May 9 coronavirus news

By Julia Hollingsworth, Brett McKeehan, Angela Dewan and Fernando Alfonso III, CNN

Updated 8:51 p.m. ET, May 9, 2020
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8:27 p.m. ET, May 9, 2020

CDC director will self-quarantine for two weeks

From CNN's Wesley Bruer, Kevin Bohn and Jeremy Diamond

Yuri Gripas/Abaca/Sipa/AP
Yuri Gripas/Abaca/Sipa/AP

Robert Redfield, the director of the US Centers for Disease Control and Prevention, "will be teleworking" for the next two weeks after he was exposed to a person at the White House who tested positive for Covid-19, a CDC spokesman told CNN.

The Washington Post first reported Redfield's action.

Redfield "has been determined to have had a low risk exposure on May 6 to a person at the White House who has Covid-19. He is feeling fine and has no symptoms. He will be teleworking for the next two weeks," the spokesperson said.

The decision comes after the Food and Drug Administration announced that its commissioner, Dr. Stephen Hahn, planned to self-quarantine after coming in contact with an individual who tested positive for coronavirus.

Neither agencies have named the person or people with whom Redfield and Hahn came into contact. 

Both men are members of the White House coronavirus task force, which held its most recent meeting on Thursday. 

White House deputy press secretary Judd Deere declined to confirm the report that Redfield will self-quarantine, but he said the physician to the President and White House operations officials "continue to work closely to ensure every precaution is taken to keep the President, First Family and the entire White House Complex safe and healthy."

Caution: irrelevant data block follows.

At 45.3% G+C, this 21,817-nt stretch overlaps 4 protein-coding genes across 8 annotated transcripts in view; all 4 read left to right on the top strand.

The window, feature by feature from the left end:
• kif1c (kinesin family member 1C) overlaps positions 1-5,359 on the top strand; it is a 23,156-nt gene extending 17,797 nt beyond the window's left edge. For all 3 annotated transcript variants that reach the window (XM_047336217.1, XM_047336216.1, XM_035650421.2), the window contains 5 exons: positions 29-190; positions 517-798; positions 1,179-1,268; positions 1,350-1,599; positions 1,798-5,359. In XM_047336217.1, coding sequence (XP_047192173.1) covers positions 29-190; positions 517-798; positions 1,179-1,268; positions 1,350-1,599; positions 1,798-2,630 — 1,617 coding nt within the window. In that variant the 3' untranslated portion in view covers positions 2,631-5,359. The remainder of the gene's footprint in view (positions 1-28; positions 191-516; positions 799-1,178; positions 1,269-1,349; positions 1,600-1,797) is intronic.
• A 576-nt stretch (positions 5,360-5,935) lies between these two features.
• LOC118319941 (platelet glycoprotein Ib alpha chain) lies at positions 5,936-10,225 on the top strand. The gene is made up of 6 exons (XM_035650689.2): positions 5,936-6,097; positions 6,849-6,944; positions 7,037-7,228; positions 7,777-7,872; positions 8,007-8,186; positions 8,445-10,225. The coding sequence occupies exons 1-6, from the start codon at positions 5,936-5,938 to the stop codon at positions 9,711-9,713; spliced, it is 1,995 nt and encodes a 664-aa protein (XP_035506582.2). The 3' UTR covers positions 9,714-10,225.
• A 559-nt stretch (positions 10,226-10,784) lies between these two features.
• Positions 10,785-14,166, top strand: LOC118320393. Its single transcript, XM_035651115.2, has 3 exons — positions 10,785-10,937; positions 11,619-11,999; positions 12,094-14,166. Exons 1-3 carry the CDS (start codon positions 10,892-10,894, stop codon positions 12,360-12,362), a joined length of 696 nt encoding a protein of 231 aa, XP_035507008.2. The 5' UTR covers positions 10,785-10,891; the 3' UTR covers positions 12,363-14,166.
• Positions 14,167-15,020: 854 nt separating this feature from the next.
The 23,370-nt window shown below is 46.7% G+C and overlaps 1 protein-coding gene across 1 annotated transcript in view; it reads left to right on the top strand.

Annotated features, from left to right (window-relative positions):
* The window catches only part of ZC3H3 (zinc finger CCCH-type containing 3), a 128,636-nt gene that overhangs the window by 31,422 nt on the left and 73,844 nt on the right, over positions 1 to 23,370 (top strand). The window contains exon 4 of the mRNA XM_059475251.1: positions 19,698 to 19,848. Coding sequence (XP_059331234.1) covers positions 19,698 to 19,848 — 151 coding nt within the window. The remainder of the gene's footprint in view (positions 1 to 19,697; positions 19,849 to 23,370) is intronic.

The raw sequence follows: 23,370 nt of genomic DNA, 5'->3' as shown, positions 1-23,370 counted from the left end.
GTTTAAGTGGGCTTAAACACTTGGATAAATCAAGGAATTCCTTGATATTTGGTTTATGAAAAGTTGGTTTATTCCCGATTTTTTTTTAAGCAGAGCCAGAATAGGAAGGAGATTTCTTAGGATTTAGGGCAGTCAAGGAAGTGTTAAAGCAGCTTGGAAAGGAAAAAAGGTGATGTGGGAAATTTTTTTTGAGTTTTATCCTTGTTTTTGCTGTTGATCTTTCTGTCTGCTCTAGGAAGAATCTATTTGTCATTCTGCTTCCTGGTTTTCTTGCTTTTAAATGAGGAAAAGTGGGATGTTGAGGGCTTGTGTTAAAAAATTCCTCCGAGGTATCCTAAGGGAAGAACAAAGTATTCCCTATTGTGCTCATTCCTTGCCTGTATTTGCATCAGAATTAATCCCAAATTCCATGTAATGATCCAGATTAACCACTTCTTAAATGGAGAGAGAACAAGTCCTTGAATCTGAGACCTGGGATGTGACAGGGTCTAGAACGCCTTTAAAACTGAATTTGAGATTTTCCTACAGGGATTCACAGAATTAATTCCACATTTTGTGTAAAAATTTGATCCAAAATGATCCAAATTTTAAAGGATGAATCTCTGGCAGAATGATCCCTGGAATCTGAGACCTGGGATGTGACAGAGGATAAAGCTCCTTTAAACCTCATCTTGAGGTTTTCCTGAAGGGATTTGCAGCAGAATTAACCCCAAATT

6:33 p.m. ET, May 9, 2020

Covid-19 patients who took a heartburn drug were more likely to survive but it's unclear if it was a coincidence, researchers say

From CNN's Elizabeth Cohen and Dr. Minali Nigam

Packages of famotidine tablets are seen in this photo illustration.
Packages of famotidine tablets are seen in this photo illustration. Paul Hennessy/NurPhoto/Getty Images

Patients who took famotidine while hospitalized for Covid-19 were more than twice as likely to survive the infection, according to a paper posted Friday on a pre-publication website. 

"Compared to the rest of the patients, those who received famotidine had a greater than 2-fold decreased risk of either dying or being intubated," the authors of the study at Columbia University Irving Medical Center said.

Among the 1,536 patients in the study who were not taking famotidine, 332, or 22%, either died or were intubated and put on a ventilator. Of the 84 patients who were taking famotidine, eight, or 10%, died or were put on a ventilator.

But the study doesn't prove the drug caused the lower death rate, its authors say. It's possible that it was just a coincidence.

"It is not clear why those patients who received famotidine had improved outcomes," the authors wrote in their statement. "This is merely an association, and these findings should not be interpreted to mean that famotidine improves outcomes in patients hospitalized with COVID-19."

The drug is a common heartburn medicine and has been on the market for nearly 40 years. It's an active ingredient in the popular over-the-counter heartburn treatment Pepcid.

Read the full story here.

6:33 p.m. ET, May 9, 2020

Sioux tribe won’t remove Covid-19 checkpoints in South Dakota despite governor's request 

From CNN's Chris Boyette and Deanna Hackney

The Cheyenne River Sioux Tribe won't comply to a request to take down its coronavirus checkpoints.

"We will not apologize for being an island of safety in a sea of uncertainty and death," Cheyenne River Sioux Tribe Chairman Harold Frazier said in a statement.

South Dakota Gov. Kristi Noem sent letters Friday to the leaders of the Cheyenne River Sioux Tribe and the Oglala Sioux Tribe, demanding they "immediately cease interfering" with traffic and remove the checkpoints.